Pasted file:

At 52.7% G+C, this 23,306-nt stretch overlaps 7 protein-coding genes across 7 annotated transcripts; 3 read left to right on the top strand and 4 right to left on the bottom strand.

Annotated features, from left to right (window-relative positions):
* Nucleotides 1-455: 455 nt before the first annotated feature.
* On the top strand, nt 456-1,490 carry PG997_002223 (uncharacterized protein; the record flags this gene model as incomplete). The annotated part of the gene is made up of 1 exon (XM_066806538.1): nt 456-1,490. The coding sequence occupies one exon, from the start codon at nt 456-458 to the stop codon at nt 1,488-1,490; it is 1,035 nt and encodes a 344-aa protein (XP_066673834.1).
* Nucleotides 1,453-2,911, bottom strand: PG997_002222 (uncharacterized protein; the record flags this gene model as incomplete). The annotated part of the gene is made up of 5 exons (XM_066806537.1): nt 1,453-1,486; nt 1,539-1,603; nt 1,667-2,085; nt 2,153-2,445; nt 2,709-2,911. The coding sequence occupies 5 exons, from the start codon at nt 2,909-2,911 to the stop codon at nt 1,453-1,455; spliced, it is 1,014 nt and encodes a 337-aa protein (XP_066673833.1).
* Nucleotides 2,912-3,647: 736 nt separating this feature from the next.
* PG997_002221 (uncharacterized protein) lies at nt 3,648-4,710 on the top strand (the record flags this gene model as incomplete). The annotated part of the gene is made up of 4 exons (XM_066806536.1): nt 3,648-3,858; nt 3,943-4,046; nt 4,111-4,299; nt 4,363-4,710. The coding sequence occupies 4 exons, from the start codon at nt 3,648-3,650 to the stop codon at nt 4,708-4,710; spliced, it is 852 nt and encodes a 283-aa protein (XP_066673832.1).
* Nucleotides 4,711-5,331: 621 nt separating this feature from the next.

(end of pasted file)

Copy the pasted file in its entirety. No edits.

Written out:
At 52.7% G+C, this 23,306-nt stretch overlaps 7 protein-coding genes across 7 annotated transcripts; 3 read left to right on the top strand and 4 right to left on the bottom strand.

Annotated features, from left to right (window-relative positions):
* Nucleotides 1-455: 455 nt before the first annotated feature.
* On the top strand, nt 456-1,490 carry PG997_002223 (uncharacterized protein; the record flags this gene model as incomplete). The annotated part of the gene is made up of 1 exon (XM_066806538.1): nt 456-1,490. The coding sequence occupies one exon, from the start codon at nt 456-458 to the stop codon at nt 1,488-1,490; it is 1,035 nt and encodes a 344-aa protein (XP_066673834.1).
* Nucleotides 1,453-2,911, bottom strand: PG997_002222 (uncharacterized protein; the record flags this gene model as incomplete). The annotated part of the gene is made up of 5 exons (XM_066806537.1): nt 1,453-1,486; nt 1,539-1,603; nt 1,667-2,085; nt 2,153-2,445; nt 2,709-2,911. The coding sequence occupies 5 exons, from the start codon at nt 2,909-2,911 to the stop codon at nt 1,453-1,455; spliced, it is 1,014 nt and encodes a 337-aa protein (XP_066673833.1).
* Nucleotides 2,912-3,647: 736 nt separating this feature from the next.
* PG997_002221 (uncharacterized protein) lies at nt 3,648-4,710 on the top strand (the record flags this gene model as incomplete). The annotated part of the gene is made up of 4 exons (XM_066806536.1): nt 3,648-3,858; nt 3,943-4,046; nt 4,111-4,299; nt 4,363-4,710. The coding sequence occupies 4 exons, from the start codon at nt 3,648-3,650 to the stop codon at nt 4,708-4,710; spliced, it is 852 nt and encodes a 283-aa protein (XP_066673832.1).
* Nucleotides 4,711-5,331: 621 nt separating this feature from the next.